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The Musso’s 179bhp, 2.2-litre diesel engine offers more grunt than some in the class, and that it’s rating to tow 3.5 tonnes on a braked trailer also trumps certain rivals. The car doesn’t have the biggest loadbay in the segment, but does offer four seats big enough to be usable by adult passengers. That it’s also one of the shortest cars of its kind stands to make it appeal to those who’ve struggled to get cars like these into parking spaces like those you typically find in UK car parks.

The Musso handles adequately well, and its mechanical refinement and fuel economy are likewise both respectable. A skittish and noisy ride is easily the car’s dynamic Achilles heel, though, and is what prevents it from featuring any more highly on this list.

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7. Mitsubishi L200

The Mitsubishi L200 was one of the first vehicles to benefit from the company car tax loophole that has allowed the pick-up truck market to grow in the UK. It’s now available in its sixth full model generation, with a 148bhp 2.2-litre turbodiesel engine and as a ‘club cab’ or double-cab body design, although various trim levels can be had to mix equipment, 4x4 capability, ruggedized looks and value to your particular preference.  

In its current generation, this was the car that finished fifth and last in our latest pick-up truck group test in 2018. It attracted criticism for its curiously configured driving position; for its slightly cramped-feeling cabin; for particularly slow and vague steering; for its noisy diesel engine; and for its ability to maintain traction easily over tougher terrain.

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For modern styling appeal, cabin space and both towing and carrying capacity, the L200 is more competitive with its peers, and likewise for outright performance and fuel economy.

With Mitsubishi in the process of winding up its European sales operations, its UK distributor is expected to close its showrooms and transition to an aftersales-only operation before the end of 2021. 

Save money with new L200 deals from What Car?


Rivian R1T

The Rivian R1T is what you end up with if you set up a brand new car business with a small band of talented engineers and an ex-Jeep designer, and you design your own electric car platform from scratch in a bid to give the world its first ‘adventure EV’. Rivians will, according to company boss RJ Scaringe, split the difference between a modern Land Rover and a Tesla. 

The R1T will be the first of them. A full-sized double-cab pick-up, it’ll have more than 200 miles of range from a 105kWh drive battery in it standard form, ranging up to 400 miles in top-line trim. Four electric motors will provide up to 754bhp, however, with 0-62mph possible in 3.0sec flat. 

The vehicle’s loadbay floor, meanwhile, will be reinforced with carbonfibre and Kevlar in order to protect the drive battery underneath. Don’t expect this vehicle to come cheap, then; but expect it to make serious waves when it does arrive in Britain.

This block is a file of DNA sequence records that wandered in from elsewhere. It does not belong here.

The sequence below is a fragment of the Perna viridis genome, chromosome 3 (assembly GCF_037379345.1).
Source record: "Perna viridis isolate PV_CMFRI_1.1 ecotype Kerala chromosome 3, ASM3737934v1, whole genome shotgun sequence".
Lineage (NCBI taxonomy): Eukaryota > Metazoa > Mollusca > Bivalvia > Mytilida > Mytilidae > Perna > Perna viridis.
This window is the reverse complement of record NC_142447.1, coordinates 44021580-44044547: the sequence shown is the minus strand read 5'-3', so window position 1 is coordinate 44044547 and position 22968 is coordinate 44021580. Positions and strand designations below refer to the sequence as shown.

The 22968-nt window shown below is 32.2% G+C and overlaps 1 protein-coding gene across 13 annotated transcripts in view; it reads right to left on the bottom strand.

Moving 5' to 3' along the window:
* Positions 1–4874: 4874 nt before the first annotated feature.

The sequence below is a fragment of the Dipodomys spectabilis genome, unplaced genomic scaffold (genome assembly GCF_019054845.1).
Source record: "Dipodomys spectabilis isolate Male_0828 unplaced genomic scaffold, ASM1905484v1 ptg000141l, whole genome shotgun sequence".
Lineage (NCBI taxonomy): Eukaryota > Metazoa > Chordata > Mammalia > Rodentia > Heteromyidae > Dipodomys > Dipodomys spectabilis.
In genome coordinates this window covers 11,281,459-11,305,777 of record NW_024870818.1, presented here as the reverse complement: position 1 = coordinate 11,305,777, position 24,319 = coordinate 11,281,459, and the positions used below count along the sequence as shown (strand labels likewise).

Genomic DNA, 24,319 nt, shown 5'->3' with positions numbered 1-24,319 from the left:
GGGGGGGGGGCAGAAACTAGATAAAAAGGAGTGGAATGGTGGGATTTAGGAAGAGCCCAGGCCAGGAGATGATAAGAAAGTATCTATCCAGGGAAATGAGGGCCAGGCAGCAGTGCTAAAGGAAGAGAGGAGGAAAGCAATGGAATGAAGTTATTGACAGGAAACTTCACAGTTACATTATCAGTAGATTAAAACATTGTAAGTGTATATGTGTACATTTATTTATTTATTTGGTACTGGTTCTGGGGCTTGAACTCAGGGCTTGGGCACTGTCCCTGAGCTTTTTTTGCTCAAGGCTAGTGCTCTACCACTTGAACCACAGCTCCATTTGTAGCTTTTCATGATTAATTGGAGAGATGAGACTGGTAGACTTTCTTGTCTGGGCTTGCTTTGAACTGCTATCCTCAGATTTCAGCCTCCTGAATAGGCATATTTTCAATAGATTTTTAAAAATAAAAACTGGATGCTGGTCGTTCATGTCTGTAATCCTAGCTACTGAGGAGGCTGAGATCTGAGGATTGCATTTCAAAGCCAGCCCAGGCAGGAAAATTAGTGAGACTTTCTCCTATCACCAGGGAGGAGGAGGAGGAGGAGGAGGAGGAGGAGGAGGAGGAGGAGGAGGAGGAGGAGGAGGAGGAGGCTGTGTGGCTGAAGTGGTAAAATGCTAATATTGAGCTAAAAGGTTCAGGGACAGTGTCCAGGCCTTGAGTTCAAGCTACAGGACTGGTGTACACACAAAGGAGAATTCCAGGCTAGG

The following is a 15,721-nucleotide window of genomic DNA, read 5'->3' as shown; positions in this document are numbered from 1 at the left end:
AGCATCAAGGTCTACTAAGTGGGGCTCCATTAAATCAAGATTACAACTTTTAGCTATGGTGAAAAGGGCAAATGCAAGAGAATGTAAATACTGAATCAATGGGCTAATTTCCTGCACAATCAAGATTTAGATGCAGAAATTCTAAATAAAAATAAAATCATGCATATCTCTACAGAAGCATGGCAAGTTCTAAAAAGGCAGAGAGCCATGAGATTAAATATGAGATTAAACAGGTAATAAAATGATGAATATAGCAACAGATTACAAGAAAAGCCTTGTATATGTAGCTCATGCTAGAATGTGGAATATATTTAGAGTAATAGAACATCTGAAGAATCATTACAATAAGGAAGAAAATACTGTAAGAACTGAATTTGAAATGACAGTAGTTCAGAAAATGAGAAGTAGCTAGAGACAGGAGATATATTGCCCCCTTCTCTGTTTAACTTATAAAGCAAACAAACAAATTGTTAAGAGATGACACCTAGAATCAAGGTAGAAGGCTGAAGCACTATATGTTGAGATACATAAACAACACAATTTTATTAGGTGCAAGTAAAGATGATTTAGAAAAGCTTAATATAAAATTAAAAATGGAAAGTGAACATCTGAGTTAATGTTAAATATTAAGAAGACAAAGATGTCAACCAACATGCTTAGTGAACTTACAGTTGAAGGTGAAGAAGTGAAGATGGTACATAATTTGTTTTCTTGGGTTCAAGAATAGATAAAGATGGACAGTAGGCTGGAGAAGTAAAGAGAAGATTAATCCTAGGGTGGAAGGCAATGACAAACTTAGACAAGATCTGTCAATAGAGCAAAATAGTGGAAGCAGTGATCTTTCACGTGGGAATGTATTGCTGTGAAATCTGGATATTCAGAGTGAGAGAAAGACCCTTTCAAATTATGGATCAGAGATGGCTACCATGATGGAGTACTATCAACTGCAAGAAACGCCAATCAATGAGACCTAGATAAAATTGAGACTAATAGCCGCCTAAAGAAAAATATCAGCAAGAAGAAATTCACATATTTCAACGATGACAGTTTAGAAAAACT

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Tesla Cybertruck

A year after the Rivian R1T arrives, it’ll be followed by an unusual-looking but inevitable reply from EV pioneer Tesla. The angular, and allegedly bulletproof, Cybertruck will have up to three electric motors and more than 500 miles of range in its top-level trim, with a claimed towing capacity of more than six tonnes and a loading bay the same size as that of a Ford F-150. Like Tesla’s other bigger models, the Cybertruck will run on height-adjustable air suspension.

Tesla boss Elon Musk claimed that some 200,000 customers placed cash deposits for the Cybertruck within a week of the vehicle’s unveiling. Top-of-the-range versions are expected to cost between £50,000 and £60,000, with cheaper, less powerful and less rangey rear-driven versions available for less. 

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Maxus T70

The business formerly known as LDV was acquired by Chinese car-making group SAIC – also the owner of current owner of the MG car brand – back in 2010. It has been offering box vans of a few shapes and sizes since spring 2020, as well as a compact electric van. And in mid-2021, it’ll add a pick-up to its range which is tipped to be a right-hand drive version of the T70, which has been on sale in China since 2019.

The T70 uses a Euro-6b-compliant 2.0-litre diesel engine with 161bhp. It’s available in a range of cab styles in other markets, although the UK offering is still to be confirmed.


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jer 19 December 2020

All Vat commercial vehicals should be speed restricted and have vehical tracking. Not at all saying all are driven badly but plenty aren't when compared to HGV drivers. Would also reduce pollution and save people on fuel costs. 

Ad99 15 May 2020

Please tax them like cars!

Pick ups have a place as working vehicles. These fancy trucks are polluting and wasteful.